Happy canning!

Turkey Meatballs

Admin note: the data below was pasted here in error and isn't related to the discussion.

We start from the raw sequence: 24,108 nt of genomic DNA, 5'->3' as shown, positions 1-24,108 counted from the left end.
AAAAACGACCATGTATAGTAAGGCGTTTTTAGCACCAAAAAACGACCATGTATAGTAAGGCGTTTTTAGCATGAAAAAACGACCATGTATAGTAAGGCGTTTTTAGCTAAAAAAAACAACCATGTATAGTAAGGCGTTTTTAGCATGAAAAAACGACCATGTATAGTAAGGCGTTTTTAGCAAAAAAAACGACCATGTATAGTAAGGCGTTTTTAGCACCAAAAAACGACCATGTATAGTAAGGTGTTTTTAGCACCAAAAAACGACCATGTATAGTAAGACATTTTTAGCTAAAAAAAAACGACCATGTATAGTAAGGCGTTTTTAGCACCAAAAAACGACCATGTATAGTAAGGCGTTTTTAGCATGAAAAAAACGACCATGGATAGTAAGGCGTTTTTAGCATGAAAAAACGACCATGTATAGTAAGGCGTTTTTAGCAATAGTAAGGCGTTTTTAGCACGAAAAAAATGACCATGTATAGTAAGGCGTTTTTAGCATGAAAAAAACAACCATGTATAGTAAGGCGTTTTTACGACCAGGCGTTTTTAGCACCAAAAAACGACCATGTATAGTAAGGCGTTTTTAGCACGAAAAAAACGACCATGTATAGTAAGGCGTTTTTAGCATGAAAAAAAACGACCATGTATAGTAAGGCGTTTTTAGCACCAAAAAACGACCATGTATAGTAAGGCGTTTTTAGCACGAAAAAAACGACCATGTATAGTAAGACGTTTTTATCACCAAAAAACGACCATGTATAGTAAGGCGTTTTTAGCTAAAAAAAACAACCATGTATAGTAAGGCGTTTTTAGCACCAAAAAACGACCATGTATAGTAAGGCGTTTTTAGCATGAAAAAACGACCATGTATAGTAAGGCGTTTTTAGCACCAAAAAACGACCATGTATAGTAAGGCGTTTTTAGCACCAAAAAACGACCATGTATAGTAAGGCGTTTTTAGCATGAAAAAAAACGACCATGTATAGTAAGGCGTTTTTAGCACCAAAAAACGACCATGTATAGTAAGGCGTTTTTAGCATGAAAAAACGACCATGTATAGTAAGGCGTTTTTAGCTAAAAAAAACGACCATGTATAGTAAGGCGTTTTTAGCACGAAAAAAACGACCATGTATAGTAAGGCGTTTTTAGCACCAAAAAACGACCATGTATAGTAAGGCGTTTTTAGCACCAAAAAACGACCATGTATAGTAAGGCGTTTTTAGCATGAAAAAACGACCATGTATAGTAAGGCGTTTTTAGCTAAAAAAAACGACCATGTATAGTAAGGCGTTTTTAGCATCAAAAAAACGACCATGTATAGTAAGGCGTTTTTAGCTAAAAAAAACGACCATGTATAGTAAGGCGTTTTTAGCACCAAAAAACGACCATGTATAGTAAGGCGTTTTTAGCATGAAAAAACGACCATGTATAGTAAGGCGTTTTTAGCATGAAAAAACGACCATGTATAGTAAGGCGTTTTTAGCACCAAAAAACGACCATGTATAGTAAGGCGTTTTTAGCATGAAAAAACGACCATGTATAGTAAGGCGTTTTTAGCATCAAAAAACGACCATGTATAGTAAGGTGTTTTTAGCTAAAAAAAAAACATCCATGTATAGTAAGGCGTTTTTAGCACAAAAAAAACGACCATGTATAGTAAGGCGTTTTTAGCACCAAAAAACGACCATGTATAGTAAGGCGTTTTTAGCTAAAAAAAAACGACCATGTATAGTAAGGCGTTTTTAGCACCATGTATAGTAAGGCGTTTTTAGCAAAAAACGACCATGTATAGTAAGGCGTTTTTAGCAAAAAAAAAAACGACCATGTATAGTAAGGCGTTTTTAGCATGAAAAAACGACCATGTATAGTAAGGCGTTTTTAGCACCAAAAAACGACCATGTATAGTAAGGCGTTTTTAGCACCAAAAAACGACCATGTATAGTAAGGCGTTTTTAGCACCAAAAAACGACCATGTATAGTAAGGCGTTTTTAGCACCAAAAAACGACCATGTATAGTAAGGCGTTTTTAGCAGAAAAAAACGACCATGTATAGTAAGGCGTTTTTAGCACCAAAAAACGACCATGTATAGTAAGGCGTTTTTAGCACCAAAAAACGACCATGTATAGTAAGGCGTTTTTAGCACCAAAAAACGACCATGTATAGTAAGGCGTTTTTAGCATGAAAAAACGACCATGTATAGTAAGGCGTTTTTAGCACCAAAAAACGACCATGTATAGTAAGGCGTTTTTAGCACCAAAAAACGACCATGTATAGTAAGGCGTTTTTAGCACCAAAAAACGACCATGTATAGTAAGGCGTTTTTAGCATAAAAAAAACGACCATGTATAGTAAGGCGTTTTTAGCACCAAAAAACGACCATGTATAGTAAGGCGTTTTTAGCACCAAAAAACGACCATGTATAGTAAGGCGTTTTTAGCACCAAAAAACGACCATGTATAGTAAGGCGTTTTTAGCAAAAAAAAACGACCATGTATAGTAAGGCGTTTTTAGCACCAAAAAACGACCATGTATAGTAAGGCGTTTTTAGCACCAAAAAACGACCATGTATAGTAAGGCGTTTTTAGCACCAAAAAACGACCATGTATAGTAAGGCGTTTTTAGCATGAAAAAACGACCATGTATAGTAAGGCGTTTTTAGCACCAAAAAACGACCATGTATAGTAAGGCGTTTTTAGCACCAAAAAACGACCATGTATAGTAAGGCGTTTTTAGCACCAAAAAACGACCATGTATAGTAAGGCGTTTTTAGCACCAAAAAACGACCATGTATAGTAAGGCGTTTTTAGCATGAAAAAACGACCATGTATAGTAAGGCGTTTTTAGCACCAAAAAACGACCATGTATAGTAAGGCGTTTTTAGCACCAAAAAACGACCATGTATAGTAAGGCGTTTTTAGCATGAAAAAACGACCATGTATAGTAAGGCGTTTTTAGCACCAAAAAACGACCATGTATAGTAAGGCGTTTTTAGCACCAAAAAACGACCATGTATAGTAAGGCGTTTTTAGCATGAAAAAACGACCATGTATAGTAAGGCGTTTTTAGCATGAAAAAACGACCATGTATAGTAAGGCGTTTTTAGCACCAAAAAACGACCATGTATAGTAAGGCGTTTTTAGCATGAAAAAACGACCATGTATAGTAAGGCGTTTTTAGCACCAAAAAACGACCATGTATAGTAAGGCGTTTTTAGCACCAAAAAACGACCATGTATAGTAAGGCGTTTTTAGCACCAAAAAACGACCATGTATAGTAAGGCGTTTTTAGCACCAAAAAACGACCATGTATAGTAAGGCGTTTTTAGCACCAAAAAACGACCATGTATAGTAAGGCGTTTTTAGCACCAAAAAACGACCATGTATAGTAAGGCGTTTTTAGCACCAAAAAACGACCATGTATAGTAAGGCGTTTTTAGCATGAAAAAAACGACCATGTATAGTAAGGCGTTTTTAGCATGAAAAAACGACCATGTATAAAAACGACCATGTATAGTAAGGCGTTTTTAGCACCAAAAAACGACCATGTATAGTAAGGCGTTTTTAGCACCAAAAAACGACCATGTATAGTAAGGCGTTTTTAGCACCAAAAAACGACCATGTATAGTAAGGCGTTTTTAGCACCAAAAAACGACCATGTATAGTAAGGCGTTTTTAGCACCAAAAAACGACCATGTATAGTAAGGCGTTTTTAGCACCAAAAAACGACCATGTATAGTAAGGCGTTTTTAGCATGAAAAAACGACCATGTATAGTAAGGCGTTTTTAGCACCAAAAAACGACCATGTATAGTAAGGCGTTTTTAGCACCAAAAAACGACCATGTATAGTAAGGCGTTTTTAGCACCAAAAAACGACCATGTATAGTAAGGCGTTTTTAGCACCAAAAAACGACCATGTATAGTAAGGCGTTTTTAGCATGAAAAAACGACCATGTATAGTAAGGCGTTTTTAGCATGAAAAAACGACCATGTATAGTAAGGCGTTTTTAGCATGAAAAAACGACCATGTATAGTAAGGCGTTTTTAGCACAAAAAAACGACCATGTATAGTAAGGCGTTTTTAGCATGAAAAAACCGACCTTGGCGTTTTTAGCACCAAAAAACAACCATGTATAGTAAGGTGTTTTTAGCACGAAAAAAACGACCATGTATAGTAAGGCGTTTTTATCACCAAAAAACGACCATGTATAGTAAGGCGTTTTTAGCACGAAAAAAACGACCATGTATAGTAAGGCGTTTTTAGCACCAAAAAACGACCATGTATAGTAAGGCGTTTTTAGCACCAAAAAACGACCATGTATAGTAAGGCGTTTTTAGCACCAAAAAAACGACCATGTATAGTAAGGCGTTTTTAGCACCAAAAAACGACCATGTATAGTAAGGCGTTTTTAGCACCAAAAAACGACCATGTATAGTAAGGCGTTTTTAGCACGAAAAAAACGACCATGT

It’s January so we’re all eating healthy stuff, right? meatballsI know that if I start talking about “cleanses” or “detoxing” it brings up a lot of really strong emotions. The whole conversation can get really pretentious and conjure up ideas of juice diets or other really restrictive programs (which don’t always sound very healthy).  I’m not sure if what I’m doing really falls in the same category, and I’m only talking it here because it’s worked so well for me and I want to share some of the recipes I’ve been making with you.  The program is called the Whole 30, and it’s basically a strict version of paleo, where you take thirty days and eat only meats, seafood, eggs, vegetables, fruits, seeds, grains and healthy oils.  That means no sweeteners of any kind, no grains, no soy, no corn, no dairy, no legumes, no alcohol… and there’s probably other stuff that I’m forgetting but that’s the main idea.  I did a full month in November and I felt like a rockstar so I’m doing another one.  There’s no calorie counting or restricting and I just eat when I’m hungry.  I really, really like taking a full month to make my diet a top priority and form new, healthy habits.  There a lots of times where I get really busy and stop planning, and this program makes me take the time to actually eat breakfast, pack myself a real lunch, and cook a real dinner with vegetables in it.  Yes, we have a vegetable farm, and yes, sometimes we get insanely busy and tired and eat macaroni and cheese from a box.  Isn’t that horrible and messed up? It is.  Different diets suit different people, so this may not be ideal for everyone, but I feel so much better omitting grains and sugar from my diet.  I’m so happy I took the time to try it out and see how it made me feel.